Recently, I spoke to someone who had been a pupil in her school. He smiled fondly, remembering the two-hour church services, a great alternative to lessons. Meanwhile, he said, the transport delivering that day’s lunches to the wee school would arrive to find the place deserted, neither teacher nor children to be found.

Her eccentric devotion played havoc with the routine. And yet no one spoke against her.

You see, Maggie was respected. She was a very competent teacher, and a good person, with real heart for the children in her care. When news circulated that Hercules the Bear was on the loose in Uist in 1980, she took steps for the children’s safety. Rather than risk anything happening to them, she kept them in after school. For a party.

Who says Free Presbyterians don’t know how to have fun?

The parents were used to her idiosyncratic approach to educating their kids, but trusted her implicitly. She loved children. I know that because the few times I was in her company as a little girl, I could sense it. Genuine affection spilled out of her, and she did not try to contain it, nor repress it. Everyone was addressed as ‘a ghaoil’; and she meant it.

Her former pupil who spoke so affectionately of her to me added something else. There were sometimes children in her school who were in need. They were not allowed to remain that way for long. Maggie acted, you see, not from a merely sentimental view of childhood, but with a practical, Christ-like love.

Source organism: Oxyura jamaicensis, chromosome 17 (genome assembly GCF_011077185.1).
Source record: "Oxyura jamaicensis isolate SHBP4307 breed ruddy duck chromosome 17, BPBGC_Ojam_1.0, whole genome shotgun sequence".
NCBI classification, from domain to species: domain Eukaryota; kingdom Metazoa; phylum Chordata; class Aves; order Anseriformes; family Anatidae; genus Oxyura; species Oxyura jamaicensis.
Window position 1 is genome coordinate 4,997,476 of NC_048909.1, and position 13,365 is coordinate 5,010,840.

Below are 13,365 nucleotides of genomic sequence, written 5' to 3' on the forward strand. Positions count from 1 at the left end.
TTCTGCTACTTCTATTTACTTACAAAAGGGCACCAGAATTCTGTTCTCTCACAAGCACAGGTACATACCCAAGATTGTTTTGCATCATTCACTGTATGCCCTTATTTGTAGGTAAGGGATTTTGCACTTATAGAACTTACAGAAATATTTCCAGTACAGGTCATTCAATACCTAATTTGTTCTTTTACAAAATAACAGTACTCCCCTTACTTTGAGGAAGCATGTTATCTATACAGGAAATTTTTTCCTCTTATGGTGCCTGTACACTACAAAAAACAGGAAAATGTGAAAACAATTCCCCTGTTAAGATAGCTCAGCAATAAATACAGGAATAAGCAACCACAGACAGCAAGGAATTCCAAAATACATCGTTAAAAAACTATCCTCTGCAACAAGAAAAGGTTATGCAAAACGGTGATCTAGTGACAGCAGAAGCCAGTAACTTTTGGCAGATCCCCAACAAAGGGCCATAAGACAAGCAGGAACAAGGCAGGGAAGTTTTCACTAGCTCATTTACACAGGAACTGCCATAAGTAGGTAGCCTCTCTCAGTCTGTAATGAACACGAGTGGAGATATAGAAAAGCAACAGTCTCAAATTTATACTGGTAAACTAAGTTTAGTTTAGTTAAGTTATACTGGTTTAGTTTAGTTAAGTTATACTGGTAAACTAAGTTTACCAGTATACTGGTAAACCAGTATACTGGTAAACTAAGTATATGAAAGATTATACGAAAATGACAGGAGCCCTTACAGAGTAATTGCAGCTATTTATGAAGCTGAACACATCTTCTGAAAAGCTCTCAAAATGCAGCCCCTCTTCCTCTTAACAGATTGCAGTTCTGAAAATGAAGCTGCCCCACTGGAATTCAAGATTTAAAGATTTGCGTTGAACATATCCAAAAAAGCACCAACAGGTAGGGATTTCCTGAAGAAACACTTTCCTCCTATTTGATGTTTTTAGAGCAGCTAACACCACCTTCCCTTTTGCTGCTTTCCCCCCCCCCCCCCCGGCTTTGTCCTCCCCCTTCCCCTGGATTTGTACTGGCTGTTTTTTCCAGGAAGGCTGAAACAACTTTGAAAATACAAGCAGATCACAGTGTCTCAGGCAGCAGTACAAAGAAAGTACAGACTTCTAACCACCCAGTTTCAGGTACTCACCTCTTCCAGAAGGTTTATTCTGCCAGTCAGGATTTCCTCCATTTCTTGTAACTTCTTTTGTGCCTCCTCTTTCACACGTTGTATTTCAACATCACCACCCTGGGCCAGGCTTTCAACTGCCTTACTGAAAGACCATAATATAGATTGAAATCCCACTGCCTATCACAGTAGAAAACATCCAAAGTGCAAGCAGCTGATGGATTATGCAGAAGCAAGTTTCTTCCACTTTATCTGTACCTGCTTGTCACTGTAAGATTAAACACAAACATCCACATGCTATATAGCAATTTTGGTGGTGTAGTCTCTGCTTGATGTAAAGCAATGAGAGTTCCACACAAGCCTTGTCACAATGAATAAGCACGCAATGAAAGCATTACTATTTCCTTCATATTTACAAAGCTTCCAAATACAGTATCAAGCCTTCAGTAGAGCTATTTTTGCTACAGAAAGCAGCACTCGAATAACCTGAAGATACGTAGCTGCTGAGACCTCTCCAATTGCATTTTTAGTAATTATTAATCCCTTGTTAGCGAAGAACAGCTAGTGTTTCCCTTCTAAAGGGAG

When He acts through the Maggies of this world, the Lord is not narrow, but expansive. She gave with both hands from a full heart. Hers was a life of devotion – to her family, to her community, to ‘her’ children. By loving them, she was serving her Saviour, and I believe she sought no higher honour than that because she had the wisdom to know there is none higher.

And so, to the present. If she was headmistress now, think of the administrative nightmare that Maggie would be. How many risk assessments and PVGs would it take to curb her enthusiasm? What would the food hygiene inspectors say about the congealed lunches served to pupils late back from the day of humiliation? Most concerning of all, what would the liberal thought police say about the children being exposed to Calvinist extremism?

Well, I’ve heard enough of their po-faced, reactionary hysteria to take a guess. They would suggest that she was indoctrinating their children, abusing her position, being unprofessional. She failed to check which god, if any, the families worshipped, before bringing them along to meet hers.

I think we can all understand the need for rules, for standards, and for guidelines. But does no one else long for those days when we didn’t rely on them quite so much? A time when kids came home in the boot of a neighbour’s car because he was giving so many a lift in bad weather. Or when teachers could hold your granny’s displeasure over you as a threat if you didn’t really feel like going to Scripture Union that week.

We didn’t have an obsession with health and safety, nor with political correctness. Yet, we were more tolerant, more caring, more . . . real. There was community, and there was respect. No, we didn’t talk about it half as much as people do now, but we practiced it a lot more.

Maggie had retired from teaching before all of this, and I’m glad. She would not have understood why progress and coming into line with the hallowed land of ‘everywhere else’ had to mean the death of community. There would have been no place for her in this brave, new world.

That alone tells me that we are on the wrong path – one where our children are bound to meet something much more terrifying than any bear.